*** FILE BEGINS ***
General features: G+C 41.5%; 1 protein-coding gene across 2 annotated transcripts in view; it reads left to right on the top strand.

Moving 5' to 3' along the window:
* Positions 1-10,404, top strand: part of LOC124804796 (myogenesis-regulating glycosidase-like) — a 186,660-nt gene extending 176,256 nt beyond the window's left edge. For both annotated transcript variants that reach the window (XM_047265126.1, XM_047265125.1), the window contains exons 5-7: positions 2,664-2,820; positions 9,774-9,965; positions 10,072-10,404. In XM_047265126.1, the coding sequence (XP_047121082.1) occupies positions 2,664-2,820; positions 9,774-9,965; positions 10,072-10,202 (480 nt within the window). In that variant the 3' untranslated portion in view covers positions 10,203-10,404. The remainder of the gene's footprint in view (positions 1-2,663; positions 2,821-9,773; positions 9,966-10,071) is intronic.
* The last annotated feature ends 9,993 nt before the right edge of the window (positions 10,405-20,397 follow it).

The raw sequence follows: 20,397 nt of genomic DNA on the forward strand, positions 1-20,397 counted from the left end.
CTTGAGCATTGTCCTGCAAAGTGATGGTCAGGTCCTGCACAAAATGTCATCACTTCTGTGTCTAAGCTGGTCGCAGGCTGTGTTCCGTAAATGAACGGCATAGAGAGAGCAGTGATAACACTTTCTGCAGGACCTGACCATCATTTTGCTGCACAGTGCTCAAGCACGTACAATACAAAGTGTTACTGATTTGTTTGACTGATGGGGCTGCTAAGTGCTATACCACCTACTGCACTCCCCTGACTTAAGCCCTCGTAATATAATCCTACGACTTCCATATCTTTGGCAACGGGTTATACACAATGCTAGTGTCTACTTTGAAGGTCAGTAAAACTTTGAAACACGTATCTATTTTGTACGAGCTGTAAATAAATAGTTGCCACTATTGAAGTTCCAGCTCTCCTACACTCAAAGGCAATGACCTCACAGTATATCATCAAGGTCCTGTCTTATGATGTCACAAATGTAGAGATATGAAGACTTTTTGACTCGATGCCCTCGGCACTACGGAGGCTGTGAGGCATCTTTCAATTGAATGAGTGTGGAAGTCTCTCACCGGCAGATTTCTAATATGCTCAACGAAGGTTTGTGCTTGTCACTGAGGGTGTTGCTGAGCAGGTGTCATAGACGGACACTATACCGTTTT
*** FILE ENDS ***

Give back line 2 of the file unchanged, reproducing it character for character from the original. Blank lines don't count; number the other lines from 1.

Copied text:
Moving 5' to 3' along the window: